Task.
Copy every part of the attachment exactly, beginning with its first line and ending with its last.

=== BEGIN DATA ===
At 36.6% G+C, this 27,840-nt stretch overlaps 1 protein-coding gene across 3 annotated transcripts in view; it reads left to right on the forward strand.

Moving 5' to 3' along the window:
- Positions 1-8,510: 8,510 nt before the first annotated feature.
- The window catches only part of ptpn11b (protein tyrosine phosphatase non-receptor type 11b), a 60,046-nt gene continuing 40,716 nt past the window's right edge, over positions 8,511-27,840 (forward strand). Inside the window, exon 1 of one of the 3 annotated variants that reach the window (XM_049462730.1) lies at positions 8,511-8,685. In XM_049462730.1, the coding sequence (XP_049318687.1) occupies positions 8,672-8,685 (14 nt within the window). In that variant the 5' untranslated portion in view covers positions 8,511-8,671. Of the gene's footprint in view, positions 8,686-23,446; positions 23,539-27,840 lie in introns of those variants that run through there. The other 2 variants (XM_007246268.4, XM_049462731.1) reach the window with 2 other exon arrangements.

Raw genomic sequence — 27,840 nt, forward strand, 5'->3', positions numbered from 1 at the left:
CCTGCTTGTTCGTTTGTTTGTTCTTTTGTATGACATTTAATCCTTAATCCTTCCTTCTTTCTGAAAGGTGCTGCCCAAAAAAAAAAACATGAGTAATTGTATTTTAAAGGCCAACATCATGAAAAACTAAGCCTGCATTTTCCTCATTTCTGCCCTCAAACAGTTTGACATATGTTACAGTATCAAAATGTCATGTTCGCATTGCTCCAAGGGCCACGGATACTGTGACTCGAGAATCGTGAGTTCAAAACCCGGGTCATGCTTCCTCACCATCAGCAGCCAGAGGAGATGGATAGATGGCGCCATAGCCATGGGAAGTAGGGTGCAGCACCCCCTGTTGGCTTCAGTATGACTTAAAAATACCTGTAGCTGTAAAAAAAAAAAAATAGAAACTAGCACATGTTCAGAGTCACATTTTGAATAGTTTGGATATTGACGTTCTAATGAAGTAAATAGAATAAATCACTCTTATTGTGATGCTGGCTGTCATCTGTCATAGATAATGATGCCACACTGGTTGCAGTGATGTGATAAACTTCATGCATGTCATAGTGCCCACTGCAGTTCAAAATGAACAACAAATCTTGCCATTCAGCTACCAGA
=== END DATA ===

At 36.6% G+C, this 27,840-nt stretch overlaps 1 protein-coding gene across 3 annotated transcripts in view; it reads left to right on the forward strand.

Moving 5' to 3' along the window:
- Positions 1-8,510: 8,510 nt before the first annotated feature.
- The window catches only part of ptpn11b (protein tyrosine phosphatase non-receptor type 11b), a 60,046-nt gene continuing 40,716 nt past the window's right edge, over positions 8,511-27,840 (forward strand). Inside the window, exon 1 of one of the 3 annotated variants that reach the window (XM_049462730.1) lies at positions 8,511-8,685. In XM_049462730.1, the coding sequence (XP_049318687.1) occupies positions 8,672-8,685 (14 nt within the window). In that variant the 5' untranslated portion in view covers positions 8,511-8,671. Of the gene's footprint in view, positions 8,686-23,446; positions 23,539-27,840 lie in introns of those variants that run through there. The other 2 variants (XM_007246268.4, XM_049462731.1) reach the window with 2 other exon arrangements.

Raw genomic sequence — 27,840 nt, forward strand, 5'->3', positions numbered from 1 at the left:
CCTGCTTGTTCGTTTGTTTGTTCTTTTGTATGACATTTAATCCTTAATCCTTCCTTCTTTCTGAAAGGTGCTGCCCAAAAAAAAAAACATGAGTAATTGTATTTTAAAGGCCAACATCATGAAAAACTAAGCCTGCATTTTCCTCATTTCTGCCCTCAAACAGTTTGACATATGTTACAGTATCAAAATGTCATGTTCGCATTGCTCCAAGGGCCACGGATACTGTGACTCGAGAATCGTGAGTTCAAAACCCGGGTCATGCTTCCTCACCATCAGCAGCCAGAGGAGATGGATAGATGGCGCCATAGCCATGGGAAGTAGGGTGCAGCACCCCCTGTTGGCTTCAGTATGACTTAAAAATACCTGTAGCTGTAAAAAAAAAAAAATAGAAACTAGCACATGTTCAGAGTCACATTTTGAATAGTTTGGATATTGACGTTCTAATGAAGTAAATAGAATAAATCACTCTTATTGTGATGCTGGCTGTCATCTGTCATAGATAATGATGCCACACTGGTTGCAGTGATGTGATAAACTTCATGCATGTCATAGTGCCCACTGCAGTTCAAAATGAACAACAAATCTTGCCATTCAGCTACCAGA